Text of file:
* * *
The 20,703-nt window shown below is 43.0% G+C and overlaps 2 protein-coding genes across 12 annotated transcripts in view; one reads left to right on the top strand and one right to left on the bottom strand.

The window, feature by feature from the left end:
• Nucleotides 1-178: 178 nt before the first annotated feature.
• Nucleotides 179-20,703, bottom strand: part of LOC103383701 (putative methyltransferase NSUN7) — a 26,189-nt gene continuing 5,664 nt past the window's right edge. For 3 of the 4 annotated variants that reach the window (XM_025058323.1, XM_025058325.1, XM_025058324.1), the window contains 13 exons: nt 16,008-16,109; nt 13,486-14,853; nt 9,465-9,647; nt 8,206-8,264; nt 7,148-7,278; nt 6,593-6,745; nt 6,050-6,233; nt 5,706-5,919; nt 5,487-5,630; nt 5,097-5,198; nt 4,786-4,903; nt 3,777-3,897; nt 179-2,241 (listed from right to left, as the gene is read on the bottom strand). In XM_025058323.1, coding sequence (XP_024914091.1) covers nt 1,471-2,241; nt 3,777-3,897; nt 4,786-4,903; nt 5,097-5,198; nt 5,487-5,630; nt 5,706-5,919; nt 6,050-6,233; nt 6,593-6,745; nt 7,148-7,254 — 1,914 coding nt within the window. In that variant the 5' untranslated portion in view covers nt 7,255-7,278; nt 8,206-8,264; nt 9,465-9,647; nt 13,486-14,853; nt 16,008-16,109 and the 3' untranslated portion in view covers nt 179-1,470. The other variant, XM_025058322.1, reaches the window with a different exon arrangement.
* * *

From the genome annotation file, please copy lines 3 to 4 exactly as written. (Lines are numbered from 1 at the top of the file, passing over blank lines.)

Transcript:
• Nucleotides 1-178: 178 nt before the first annotated feature.
• Nucleotides 179-20,703, bottom strand: part of LOC103383701 (putative methyltransferase NSUN7) — a 26,189-nt gene continuing 5,664 nt past the window's right edge. For 3 of the 4 annotated variants that reach the window (XM_025058323.1, XM_025058325.1, XM_025058324.1), the window contains 13 exons: nt 16,008-16,109; nt 13,486-14,853; nt 9,465-9,647; nt 8,206-8,264; nt 7,148-7,278; nt 6,593-6,745; nt 6,050-6,233; nt 5,706-5,919; nt 5,487-5,630; nt 5,097-5,198; nt 4,786-4,903; nt 3,777-3,897; nt 179-2,241 (listed from right to left, as the gene is read on the bottom strand). In XM_025058323.1, coding sequence (XP_024914091.1) covers nt 1,471-2,241; nt 3,777-3,897; nt 4,786-4,903; nt 5,097-5,198; nt 5,487-5,630; nt 5,706-5,919; nt 6,050-6,233; nt 6,593-6,745; nt 7,148-7,254 — 1,914 coding nt within the window. In that variant the 5' untranslated portion in view covers nt 7,255-7,278; nt 8,206-8,264; nt 9,465-9,647; nt 13,486-14,853; nt 16,008-16,109 and the 3' untranslated portion in view covers nt 179-1,470. The other variant, XM_025058322.1, reaches the window with a different exon arrangement.